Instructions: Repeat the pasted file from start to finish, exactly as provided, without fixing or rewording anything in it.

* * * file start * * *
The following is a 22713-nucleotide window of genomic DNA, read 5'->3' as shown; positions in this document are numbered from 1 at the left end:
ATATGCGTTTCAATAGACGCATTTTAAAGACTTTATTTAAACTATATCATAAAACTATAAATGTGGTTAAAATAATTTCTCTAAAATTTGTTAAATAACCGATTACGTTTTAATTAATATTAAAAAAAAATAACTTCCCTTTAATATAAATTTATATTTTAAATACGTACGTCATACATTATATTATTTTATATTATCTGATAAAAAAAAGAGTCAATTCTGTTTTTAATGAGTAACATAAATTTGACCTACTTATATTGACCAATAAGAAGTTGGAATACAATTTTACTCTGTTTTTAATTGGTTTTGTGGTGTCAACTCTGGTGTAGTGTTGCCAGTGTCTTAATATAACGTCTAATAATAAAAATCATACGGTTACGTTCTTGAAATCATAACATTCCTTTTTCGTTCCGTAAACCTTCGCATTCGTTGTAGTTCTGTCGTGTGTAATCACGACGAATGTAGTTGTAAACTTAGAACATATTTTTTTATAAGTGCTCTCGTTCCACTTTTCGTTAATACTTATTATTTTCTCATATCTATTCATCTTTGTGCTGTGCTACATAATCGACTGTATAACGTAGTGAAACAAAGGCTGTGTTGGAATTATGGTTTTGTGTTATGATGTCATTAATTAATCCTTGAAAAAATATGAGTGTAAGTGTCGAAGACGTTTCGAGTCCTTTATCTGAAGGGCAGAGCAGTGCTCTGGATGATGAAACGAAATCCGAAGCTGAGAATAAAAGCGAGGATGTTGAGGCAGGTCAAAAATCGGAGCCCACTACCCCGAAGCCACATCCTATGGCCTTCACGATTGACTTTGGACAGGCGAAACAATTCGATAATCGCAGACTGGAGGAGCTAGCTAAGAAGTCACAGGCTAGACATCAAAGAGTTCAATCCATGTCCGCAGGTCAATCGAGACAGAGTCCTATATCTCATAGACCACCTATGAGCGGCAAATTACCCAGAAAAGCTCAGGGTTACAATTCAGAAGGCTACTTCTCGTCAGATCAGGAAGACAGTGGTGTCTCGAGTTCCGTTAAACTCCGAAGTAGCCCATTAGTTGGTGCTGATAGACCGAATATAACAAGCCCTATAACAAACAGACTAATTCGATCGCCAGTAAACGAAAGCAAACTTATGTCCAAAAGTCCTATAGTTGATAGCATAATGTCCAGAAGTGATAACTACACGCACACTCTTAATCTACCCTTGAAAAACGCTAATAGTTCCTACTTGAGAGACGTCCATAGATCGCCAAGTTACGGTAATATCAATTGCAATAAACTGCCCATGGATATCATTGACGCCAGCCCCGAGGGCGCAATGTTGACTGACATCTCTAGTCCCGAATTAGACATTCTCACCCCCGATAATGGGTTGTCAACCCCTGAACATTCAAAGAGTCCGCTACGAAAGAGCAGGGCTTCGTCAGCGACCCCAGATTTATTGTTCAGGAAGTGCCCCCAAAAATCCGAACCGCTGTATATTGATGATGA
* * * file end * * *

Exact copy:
The following is a 22713-nucleotide window of genomic DNA, read 5'->3' as shown; positions in this document are numbered from 1 at the left end:
ATATGCGTTTCAATAGACGCATTTTAAAGACTTTATTTAAACTATATCATAAAACTATAAATGTGGTTAAAATAATTTCTCTAAAATTTGTTAAATAACCGATTACGTTTTAATTAATATTAAAAAAAAATAACTTCCCTTTAATATAAATTTATATTTTAAATACGTACGTCATACATTATATTATTTTATATTATCTGATAAAAAAAAGAGTCAATTCTGTTTTTAATGAGTAACATAAATTTGACCTACTTATATTGACCAATAAGAAGTTGGAATACAATTTTACTCTGTTTTTAATTGGTTTTGTGGTGTCAACTCTGGTGTAGTGTTGCCAGTGTCTTAATATAACGTCTAATAATAAAAATCATACGGTTACGTTCTTGAAATCATAACATTCCTTTTTCGTTCCGTAAACCTTCGCATTCGTTGTAGTTCTGTCGTGTGTAATCACGACGAATGTAGTTGTAAACTTAGAACATATTTTTTTATAAGTGCTCTCGTTCCACTTTTCGTTAATACTTATTATTTTCTCATATCTATTCATCTTTGTGCTGTGCTACATAATCGACTGTATAACGTAGTGAAACAAAGGCTGTGTTGGAATTATGGTTTTGTGTTATGATGTCATTAATTAATCCTTGAAAAAATATGAGTGTAAGTGTCGAAGACGTTTCGAGTCCTTTATCTGAAGGGCAGAGCAGTGCTCTGGATGATGAAACGAAATCCGAAGCTGAGAATAAAAGCGAGGATGTTGAGGCAGGTCAAAAATCGGAGCCCACTACCCCGAAGCCACATCCTATGGCCTTCACGATTGACTTTGGACAGGCGAAACAATTCGATAATCGCAGACTGGAGGAGCTAGCTAAGAAGTCACAGGCTAGACATCAAAGAGTTCAATCCATGTCCGCAGGTCAATCGAGACAGAGTCCTATATCTCATAGACCACCTATGAGCGGCAAATTACCCAGAAAAGCTCAGGGTTACAATTCAGAAGGCTACTTCTCGTCAGATCAGGAAGACAGTGGTGTCTCGAGTTCCGTTAAACTCCGAAGTAGCCCATTAGTTGGTGCTGATAGACCGAATATAACAAGCCCTATAACAAACAGACTAATTCGATCGCCAGTAAACGAAAGCAAACTTATGTCCAAAAGTCCTATAGTTGATAGCATAATGTCCAGAAGTGATAACTACACGCACACTCTTAATCTACCCTTGAAAAACGCTAATAGTTCCTACTTGAGAGACGTCCATAGATCGCCAAGTTACGGTAATATCAATTGCAATAAACTGCCCATGGATATCATTGACGCCAGCCCCGAGGGCGCAATGTTGACTGACATCTCTAGTCCCGAATTAGACATTCTCACCCCCGATAATGGGTTGTCAACCCCTGAACATTCAAAGAGTCCGCTACGAAAGAGCAGGGCTTCGTCAGCGACCCCAGATTTATTGTTCAGGAAGTGCCCCCAAAAATCCGAACCGCTGTATATTGATGATGA